The relevant statutes do not stipulate a date on which petitions may begin to circulate. No other restrictions or requirements, including dates for challenging petitions, were found in the relevant statutes that apply to candidates or circulators of nominating petitions.

Campaign finance

DocumentIcon.jpg See statutes: Section 8-13 of the State Ethics Commission's Campaign Practices Law

General requirements

  • A candidate must file a Statement of Economic Interests for the preceding calendar year at the same time and with the same official with whom the candidate files a Declaration of Candidacy or petition for nomination. These Statements of Economic Interests must be filed with the State Ethics Commission electronically.[36]
    • For candidates running for the nomination of a political party, they must submit a Statement of Economic Interests by March 30, 2014.[37]
    • For independent candidates nominated by petition, it is within 15 days of filing their petition with the State Election Commission.[38]
  • If a candidate filed for office before January first of the year in which the election is held, he must file a supplementary statement covering the preceding calendar year no later than April first of the year in which the election is held.[39]
  • Candidates, upon the receipt or expenditure of campaign contributions or the making of independent expenditures totaling an accumulated aggregate of $500 or more, are required to file an initial certified campaign report within 10 days of these initial receipts or expenditures.[40]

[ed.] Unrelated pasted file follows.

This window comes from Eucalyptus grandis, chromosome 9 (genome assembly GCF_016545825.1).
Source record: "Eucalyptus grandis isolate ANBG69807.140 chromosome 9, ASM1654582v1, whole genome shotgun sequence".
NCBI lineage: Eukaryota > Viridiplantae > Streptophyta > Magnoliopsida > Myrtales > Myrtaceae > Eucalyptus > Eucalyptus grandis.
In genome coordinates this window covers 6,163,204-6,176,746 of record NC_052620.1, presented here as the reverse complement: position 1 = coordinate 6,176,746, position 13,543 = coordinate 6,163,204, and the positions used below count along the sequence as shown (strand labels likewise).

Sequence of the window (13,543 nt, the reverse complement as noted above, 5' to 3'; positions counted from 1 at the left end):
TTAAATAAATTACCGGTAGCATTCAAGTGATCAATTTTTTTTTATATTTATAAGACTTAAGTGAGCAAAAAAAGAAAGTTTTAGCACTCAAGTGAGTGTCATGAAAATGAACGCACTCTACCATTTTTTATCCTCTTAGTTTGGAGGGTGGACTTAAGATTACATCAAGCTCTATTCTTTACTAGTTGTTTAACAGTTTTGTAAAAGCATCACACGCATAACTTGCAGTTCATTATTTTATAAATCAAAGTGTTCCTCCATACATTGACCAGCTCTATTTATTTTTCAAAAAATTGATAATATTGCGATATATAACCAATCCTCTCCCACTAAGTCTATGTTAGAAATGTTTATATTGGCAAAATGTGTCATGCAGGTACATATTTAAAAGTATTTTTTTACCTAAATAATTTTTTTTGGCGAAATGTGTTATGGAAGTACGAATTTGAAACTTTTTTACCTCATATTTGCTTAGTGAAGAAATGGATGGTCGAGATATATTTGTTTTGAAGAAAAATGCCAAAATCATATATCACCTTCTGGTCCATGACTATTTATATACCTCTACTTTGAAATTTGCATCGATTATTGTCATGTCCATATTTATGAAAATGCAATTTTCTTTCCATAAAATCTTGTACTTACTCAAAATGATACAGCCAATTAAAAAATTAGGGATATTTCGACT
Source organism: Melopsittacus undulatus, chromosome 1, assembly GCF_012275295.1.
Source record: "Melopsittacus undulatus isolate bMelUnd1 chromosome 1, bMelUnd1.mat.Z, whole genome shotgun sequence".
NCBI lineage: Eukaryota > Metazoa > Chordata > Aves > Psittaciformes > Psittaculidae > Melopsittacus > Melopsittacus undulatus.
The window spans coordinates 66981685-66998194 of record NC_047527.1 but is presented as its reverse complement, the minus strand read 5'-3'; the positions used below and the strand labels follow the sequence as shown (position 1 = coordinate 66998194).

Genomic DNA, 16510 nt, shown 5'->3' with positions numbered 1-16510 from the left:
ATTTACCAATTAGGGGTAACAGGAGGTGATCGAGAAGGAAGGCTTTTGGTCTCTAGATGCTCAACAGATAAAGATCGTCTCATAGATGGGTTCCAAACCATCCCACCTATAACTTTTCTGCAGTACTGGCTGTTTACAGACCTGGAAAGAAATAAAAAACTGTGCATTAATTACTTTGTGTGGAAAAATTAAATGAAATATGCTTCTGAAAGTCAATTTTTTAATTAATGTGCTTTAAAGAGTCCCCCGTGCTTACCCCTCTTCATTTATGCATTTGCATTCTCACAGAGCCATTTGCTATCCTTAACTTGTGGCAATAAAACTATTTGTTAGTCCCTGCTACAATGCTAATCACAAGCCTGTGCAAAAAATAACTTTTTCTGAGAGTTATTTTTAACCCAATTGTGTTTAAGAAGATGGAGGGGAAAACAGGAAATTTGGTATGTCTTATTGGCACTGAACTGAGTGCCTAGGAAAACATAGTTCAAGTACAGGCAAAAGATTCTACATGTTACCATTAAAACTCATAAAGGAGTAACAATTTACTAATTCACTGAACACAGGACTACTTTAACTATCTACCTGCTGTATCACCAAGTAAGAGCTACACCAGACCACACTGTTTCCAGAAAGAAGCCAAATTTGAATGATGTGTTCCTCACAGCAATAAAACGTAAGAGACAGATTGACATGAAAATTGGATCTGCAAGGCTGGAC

• Candidates must maintain and preserve an account of the following:
    • The total amount of contributions accepted by the candidate.
    • The name and address of each person making a contribution and the amount and date of receipt of each contribution.
    • The total amount of expenditures made by or on behalf of the candidate.
    • The name and address of each person to whom an expenditure is made including the date, amount, purpose, and beneficiary of the expenditure;
    • All receipted bills, canceled checks, or other proof of payment for each expenditure
    • The occupation of each person making a contribution.
  • The candidate's committee must maintain and preserve all receipted bills and accounts required above for four years.[41]

Reporting requirements

  • Certified campaign reports must be filed on a format specified by the State Ethics Commission. The reports filed must be typed or printed in ink on forms supplied by the commission. A report may be filed with the commission on a computerized printout if the commission approves the proposed format and style.
  • Contribution and expenditure reports must include the following:
    • A designation as a pre-election or quarterly report and, if a pre-election report, the election date.
    • The candidate's name and address or, in the case of a committee, the name and address of the committee.
    • The balance of campaign accounts on hand at the beginning and at the close of the reporting period and the location of those campaign accounts.